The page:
I was reading a biography of someone who traveled among Germany, France, England and Belgium. The author often said "departed from the Contenent" and "returned to the Continent." Can anyone tell me how to determine which countries are sometimes described by this phrase?
Also, when and where is this term usually used?
Thank you.
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Mike Lepore typed thus:
I was reading a biography of someone who traveled among Germany, France, England and Belgium. The author often said "departed ... how to determine which countries are sometimes described by this phrase? Also, when and where is this term usually used?

"The Continent" is a UK term meaning Europe, excluding the British Isles.

David
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Mike Lepore typed thus:

I was reading a biography of someone who traveled among ... phrase? Also, when and where is this term usually used?

"The Continent" is a UK term meaning Europe, excluding the British Isles.

...and Ireland?
R.
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Rolleston typed thus:
Mike Lepore typed thus: "The Continent" is a UK term meaning Europe, excluding the British Isles.

...and Ireland?

I chose my terms with extreme care.
Do you consider that Ireland is not a constituent part of the British Isles?

David
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Rolleston typed thus:

...and Ireland?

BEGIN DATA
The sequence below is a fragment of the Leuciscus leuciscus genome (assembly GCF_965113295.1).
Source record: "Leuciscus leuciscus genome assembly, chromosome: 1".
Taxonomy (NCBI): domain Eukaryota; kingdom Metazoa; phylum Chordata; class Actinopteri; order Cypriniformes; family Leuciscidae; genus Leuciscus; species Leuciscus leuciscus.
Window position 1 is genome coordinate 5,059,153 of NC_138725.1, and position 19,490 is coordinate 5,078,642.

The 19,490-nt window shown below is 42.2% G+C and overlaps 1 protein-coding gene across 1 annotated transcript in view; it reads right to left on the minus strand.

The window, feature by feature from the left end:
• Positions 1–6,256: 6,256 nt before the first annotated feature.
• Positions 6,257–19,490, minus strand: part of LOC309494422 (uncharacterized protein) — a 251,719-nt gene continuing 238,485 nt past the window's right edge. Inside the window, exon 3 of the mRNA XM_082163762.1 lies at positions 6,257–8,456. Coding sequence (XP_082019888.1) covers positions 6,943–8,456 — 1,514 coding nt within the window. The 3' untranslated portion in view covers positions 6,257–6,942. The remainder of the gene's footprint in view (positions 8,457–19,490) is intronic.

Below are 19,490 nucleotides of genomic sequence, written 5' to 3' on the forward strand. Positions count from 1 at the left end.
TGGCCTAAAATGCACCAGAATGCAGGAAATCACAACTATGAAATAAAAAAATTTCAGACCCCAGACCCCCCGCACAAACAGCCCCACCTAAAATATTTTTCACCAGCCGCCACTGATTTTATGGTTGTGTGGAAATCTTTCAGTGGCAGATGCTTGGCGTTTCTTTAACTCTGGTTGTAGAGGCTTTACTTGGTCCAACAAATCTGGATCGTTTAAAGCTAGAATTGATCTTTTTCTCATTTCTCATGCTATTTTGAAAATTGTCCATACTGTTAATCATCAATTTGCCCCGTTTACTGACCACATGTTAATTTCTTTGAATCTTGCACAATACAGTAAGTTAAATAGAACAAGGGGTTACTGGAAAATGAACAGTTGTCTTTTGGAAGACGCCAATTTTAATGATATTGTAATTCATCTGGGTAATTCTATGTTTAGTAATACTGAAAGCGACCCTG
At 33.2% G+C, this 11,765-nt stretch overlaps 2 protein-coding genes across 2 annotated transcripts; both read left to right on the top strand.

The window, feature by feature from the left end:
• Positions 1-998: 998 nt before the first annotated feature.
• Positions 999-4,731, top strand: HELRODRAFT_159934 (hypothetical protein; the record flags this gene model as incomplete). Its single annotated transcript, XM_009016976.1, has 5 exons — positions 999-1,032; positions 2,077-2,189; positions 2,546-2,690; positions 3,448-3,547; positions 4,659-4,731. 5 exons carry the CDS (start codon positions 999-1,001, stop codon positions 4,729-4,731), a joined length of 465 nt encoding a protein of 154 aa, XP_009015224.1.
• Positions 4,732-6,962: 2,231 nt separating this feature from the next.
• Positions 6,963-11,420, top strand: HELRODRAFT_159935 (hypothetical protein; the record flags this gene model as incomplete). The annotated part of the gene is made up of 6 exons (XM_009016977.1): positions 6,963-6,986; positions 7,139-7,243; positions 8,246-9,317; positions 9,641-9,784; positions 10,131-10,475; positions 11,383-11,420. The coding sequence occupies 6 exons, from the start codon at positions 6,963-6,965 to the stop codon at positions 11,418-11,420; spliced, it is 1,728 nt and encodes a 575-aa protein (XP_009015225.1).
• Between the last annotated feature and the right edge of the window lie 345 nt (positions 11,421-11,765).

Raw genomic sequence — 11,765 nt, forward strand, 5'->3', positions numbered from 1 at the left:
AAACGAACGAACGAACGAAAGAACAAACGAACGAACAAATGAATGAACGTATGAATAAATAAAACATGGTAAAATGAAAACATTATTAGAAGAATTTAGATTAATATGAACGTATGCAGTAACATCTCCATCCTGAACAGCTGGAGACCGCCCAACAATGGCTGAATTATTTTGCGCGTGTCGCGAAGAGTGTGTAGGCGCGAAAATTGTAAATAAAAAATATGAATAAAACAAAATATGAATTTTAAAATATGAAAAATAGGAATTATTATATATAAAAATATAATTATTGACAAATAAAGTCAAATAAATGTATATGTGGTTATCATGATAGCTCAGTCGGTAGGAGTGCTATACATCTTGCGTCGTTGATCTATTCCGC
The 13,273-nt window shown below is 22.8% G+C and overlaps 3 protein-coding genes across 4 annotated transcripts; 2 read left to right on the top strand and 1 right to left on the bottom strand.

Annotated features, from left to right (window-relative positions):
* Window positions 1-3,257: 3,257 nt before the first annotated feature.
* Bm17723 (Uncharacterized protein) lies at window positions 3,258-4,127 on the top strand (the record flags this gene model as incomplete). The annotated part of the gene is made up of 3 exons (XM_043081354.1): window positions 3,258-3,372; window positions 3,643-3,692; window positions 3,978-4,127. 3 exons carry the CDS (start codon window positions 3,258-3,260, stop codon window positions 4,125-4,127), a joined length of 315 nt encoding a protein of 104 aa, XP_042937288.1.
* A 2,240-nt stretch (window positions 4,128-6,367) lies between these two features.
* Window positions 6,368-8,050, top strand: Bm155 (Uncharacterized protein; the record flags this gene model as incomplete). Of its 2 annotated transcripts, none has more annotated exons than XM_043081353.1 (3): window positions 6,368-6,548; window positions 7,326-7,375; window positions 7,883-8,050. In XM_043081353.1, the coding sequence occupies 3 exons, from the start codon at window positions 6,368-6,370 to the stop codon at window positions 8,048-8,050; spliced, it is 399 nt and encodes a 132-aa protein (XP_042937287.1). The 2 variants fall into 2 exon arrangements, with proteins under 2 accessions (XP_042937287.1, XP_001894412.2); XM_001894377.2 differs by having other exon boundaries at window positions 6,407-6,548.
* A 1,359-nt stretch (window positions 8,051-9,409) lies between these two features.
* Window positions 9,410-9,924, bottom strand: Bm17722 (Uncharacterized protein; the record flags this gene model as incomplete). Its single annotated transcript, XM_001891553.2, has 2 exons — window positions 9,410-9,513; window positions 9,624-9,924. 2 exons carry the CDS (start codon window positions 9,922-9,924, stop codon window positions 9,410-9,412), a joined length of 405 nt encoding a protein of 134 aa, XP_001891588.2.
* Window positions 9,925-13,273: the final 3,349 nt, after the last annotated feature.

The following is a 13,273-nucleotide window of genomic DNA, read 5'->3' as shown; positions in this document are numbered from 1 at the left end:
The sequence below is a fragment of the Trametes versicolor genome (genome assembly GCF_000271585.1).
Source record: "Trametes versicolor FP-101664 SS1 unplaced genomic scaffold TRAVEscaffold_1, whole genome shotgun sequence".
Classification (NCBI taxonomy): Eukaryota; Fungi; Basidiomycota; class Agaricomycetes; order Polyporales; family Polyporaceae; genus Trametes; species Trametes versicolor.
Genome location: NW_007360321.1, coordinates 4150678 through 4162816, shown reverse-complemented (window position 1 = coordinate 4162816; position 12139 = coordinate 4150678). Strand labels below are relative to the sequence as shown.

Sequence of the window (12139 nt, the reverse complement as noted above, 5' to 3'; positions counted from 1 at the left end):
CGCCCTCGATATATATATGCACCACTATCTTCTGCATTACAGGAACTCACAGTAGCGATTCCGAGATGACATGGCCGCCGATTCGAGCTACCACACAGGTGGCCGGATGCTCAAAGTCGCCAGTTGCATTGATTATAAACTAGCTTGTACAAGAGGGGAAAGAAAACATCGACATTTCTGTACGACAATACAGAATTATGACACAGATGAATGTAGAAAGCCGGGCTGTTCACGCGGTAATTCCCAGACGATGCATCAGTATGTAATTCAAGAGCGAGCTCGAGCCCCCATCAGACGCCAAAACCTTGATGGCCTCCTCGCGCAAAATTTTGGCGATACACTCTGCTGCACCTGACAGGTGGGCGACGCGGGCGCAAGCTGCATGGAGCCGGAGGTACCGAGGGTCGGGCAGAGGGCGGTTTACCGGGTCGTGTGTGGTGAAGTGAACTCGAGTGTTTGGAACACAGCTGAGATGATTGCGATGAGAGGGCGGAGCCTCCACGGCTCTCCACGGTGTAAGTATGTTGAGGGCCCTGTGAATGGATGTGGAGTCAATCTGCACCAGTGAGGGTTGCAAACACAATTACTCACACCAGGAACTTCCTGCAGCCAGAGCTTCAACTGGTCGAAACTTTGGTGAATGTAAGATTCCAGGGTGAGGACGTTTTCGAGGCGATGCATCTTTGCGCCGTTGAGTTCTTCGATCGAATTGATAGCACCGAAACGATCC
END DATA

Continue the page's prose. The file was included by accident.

I chose my terms with extreme care. Do you consider that Ireland is not a constituent part of the British Isles?

Um, no. I thought you'd written "British Islands".My only excuses are the very small font and my useless eyes.

Btw: I can't imagine all the Irish are happy with the term "British Isles". Might it not be better to sacrifice some brevity and say "Ireland and the British Islands"?

Even the term "British Islands" is not without its problems.

R.
Rolleston typed thus:
Rolleston typed thus: I chose my terms with extreme care. Do you consider that Ireland is not a constituent part of the British Isles?

Um, no. I thought you'd written "British Islands". My only excuses are the very small font and my useless eyes.

Does Free Agent not permit you to change the point size of post bodies?
Btw: I can't imagine all the Irish are happy with the term "British Isles". Might it not be better to sacrifice some brevity and say "Ireland and the British Islands"? Even the term "British Islands" is not without its problems.

That seems unnecessarily PC, especially if nobody has actually voiced this concern. It's a historical name for a geographical region.

David
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Does Free Agent not permit you to change the point size of post bodies?

It probably does. But the bits at the top take up so much space I would only be able to see a few lines at once.
(I'm using a small-screen laptop.)
Btw: I can't imagine all the Irish are happy with ... Even the term "British Islands" is not without its problems.

That seems unnecessarily PC, especially if nobody has actually voiced this concern. It's a historical name for a geographical region.

Well, it's your choice. Write whatever you feel like.

R.
"The Continent" is a UK term meaning Europe, excluding the British Isles.

There must be something special with the word "Europe", too:

Top-posting.
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Andreas Prilop typed thus:
"The Continent" is a UK term meaning Europe, excluding the British Isles.

There must be something special with the word "Europe", too:

I suspect that you have to be British to parse the UK term "Europe" correctly. Sometimes it means Europe, but sometimes it means the same as "The Continent". I can't explain how to tell the difference, but rather like the elephant we know it when we hear it.

David
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